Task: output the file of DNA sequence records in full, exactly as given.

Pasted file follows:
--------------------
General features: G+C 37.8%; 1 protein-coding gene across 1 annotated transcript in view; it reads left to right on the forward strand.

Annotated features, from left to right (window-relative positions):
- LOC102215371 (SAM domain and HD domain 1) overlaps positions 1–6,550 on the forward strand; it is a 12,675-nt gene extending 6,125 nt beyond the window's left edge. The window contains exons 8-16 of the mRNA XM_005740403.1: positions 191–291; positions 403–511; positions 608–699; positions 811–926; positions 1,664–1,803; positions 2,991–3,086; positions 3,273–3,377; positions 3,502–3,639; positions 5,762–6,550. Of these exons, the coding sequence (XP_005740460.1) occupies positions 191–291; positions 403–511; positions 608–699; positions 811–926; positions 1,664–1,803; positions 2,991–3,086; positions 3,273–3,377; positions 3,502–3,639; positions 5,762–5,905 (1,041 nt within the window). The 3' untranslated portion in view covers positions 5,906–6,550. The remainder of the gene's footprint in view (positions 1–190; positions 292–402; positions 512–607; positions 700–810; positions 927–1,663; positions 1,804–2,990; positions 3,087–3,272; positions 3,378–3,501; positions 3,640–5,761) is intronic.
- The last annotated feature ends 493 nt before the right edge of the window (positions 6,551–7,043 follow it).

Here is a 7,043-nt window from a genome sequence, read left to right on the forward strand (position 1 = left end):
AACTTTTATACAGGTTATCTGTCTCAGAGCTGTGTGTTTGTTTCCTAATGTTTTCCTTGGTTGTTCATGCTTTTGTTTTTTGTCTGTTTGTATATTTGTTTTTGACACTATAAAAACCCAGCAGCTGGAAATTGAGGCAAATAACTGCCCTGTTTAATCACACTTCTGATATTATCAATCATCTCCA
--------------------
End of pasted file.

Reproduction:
General features: G+C 37.8%; 1 protein-coding gene across 1 annotated transcript in view; it reads left to right on the forward strand.

Annotated features, from left to right (window-relative positions):
- LOC102215371 (SAM domain and HD domain 1) overlaps positions 1–6,550 on the forward strand; it is a 12,675-nt gene extending 6,125 nt beyond the window's left edge. The window contains exons 8-16 of the mRNA XM_005740403.1: positions 191–291; positions 403–511; positions 608–699; positions 811–926; positions 1,664–1,803; positions 2,991–3,086; positions 3,273–3,377; positions 3,502–3,639; positions 5,762–6,550. Of these exons, the coding sequence (XP_005740460.1) occupies positions 191–291; positions 403–511; positions 608–699; positions 811–926; positions 1,664–1,803; positions 2,991–3,086; positions 3,273–3,377; positions 3,502–3,639; positions 5,762–5,905 (1,041 nt within the window). The 3' untranslated portion in view covers positions 5,906–6,550. The remainder of the gene's footprint in view (positions 1–190; positions 292–402; positions 512–607; positions 700–810; positions 927–1,663; positions 1,804–2,990; positions 3,087–3,272; positions 3,378–3,501; positions 3,640–5,761) is intronic.
- The last annotated feature ends 493 nt before the right edge of the window (positions 6,551–7,043 follow it).

Here is a 7,043-nt window from a genome sequence, read left to right on the forward strand (position 1 = left end):
AACTTTTATACAGGTTATCTGTCTCAGAGCTGTGTGTTTGTTTCCTAATGTTTTCCTTGGTTGTTCATGCTTTTGTTTTTTGTCTGTTTGTATATTTGTTTTTGACACTATAAAAACCCAGCAGCTGGAAATTGAGGCAAATAACTGCCCTGTTTAATCACACTTCTGATATTATCAATCATCTCCA